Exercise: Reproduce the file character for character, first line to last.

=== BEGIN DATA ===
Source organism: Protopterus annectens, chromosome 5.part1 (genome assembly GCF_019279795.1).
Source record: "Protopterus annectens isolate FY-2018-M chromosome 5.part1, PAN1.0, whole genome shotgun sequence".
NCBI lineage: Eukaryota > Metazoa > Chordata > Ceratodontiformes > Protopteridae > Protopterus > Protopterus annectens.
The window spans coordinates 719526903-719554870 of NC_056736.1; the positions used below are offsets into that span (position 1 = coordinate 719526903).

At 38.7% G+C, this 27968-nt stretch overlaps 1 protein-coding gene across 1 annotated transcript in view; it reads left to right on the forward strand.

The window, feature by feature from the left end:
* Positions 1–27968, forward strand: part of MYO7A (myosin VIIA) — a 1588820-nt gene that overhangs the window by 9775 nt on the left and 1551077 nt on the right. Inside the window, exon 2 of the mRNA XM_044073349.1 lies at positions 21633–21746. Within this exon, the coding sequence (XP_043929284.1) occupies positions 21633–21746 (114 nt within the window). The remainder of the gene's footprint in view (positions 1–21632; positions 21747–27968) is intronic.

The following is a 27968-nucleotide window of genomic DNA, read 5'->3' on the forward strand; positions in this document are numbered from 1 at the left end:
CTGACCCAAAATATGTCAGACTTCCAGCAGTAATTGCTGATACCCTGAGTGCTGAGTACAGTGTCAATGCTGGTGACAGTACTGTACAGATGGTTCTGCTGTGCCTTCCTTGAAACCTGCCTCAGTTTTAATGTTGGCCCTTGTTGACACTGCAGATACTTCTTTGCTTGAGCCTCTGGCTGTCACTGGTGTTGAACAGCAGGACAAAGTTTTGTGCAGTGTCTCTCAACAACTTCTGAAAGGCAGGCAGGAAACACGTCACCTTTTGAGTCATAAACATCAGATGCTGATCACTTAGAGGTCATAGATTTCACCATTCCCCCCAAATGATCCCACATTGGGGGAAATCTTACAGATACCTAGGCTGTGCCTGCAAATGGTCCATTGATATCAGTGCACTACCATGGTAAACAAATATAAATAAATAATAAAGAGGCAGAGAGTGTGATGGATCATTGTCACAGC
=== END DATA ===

Source organism: Protopterus annectens, chromosome 5.part1 (genome assembly GCF_019279795.1).
Source record: "Protopterus annectens isolate FY-2018-M chromosome 5.part1, PAN1.0, whole genome shotgun sequence".
NCBI lineage: Eukaryota > Metazoa > Chordata > Ceratodontiformes > Protopteridae > Protopterus > Protopterus annectens.
The window spans coordinates 719526903-719554870 of NC_056736.1; the positions used below are offsets into that span (position 1 = coordinate 719526903).

At 38.7% G+C, this 27968-nt stretch overlaps 1 protein-coding gene across 1 annotated transcript in view; it reads left to right on the forward strand.

The window, feature by feature from the left end:
* Positions 1–27968, forward strand: part of MYO7A (myosin VIIA) — a 1588820-nt gene that overhangs the window by 9775 nt on the left and 1551077 nt on the right. Inside the window, exon 2 of the mRNA XM_044073349.1 lies at positions 21633–21746. Within this exon, the coding sequence (XP_043929284.1) occupies positions 21633–21746 (114 nt within the window). The remainder of the gene's footprint in view (positions 1–21632; positions 21747–27968) is intronic.

The following is a 27968-nucleotide window of genomic DNA, read 5'->3' on the forward strand; positions in this document are numbered from 1 at the left end:
CTGACCCAAAATATGTCAGACTTCCAGCAGTAATTGCTGATACCCTGAGTGCTGAGTACAGTGTCAATGCTGGTGACAGTACTGTACAGATGGTTCTGCTGTGCCTTCCTTGAAACCTGCCTCAGTTTTAATGTTGGCCCTTGTTGACACTGCAGATACTTCTTTGCTTGAGCCTCTGGCTGTCACTGGTGTTGAACAGCAGGACAAAGTTTTGTGCAGTGTCTCTCAACAACTTCTGAAAGGCAGGCAGGAAACACGTCACCTTTTGAGTCATAAACATCAGATGCTGATCACTTAGAGGTCATAGATTTCACCATTCCCCCCAAATGATCCCACATTGGGGGAAATCTTACAGATACCTAGGCTGTGCCTGCAAATGGTCCATTGATATCAGTGCACTACCATGGTAAACAAATATAAATAAATAATAAAGAGGCAGAGAGTGTGATGGATCATTGTCACAGC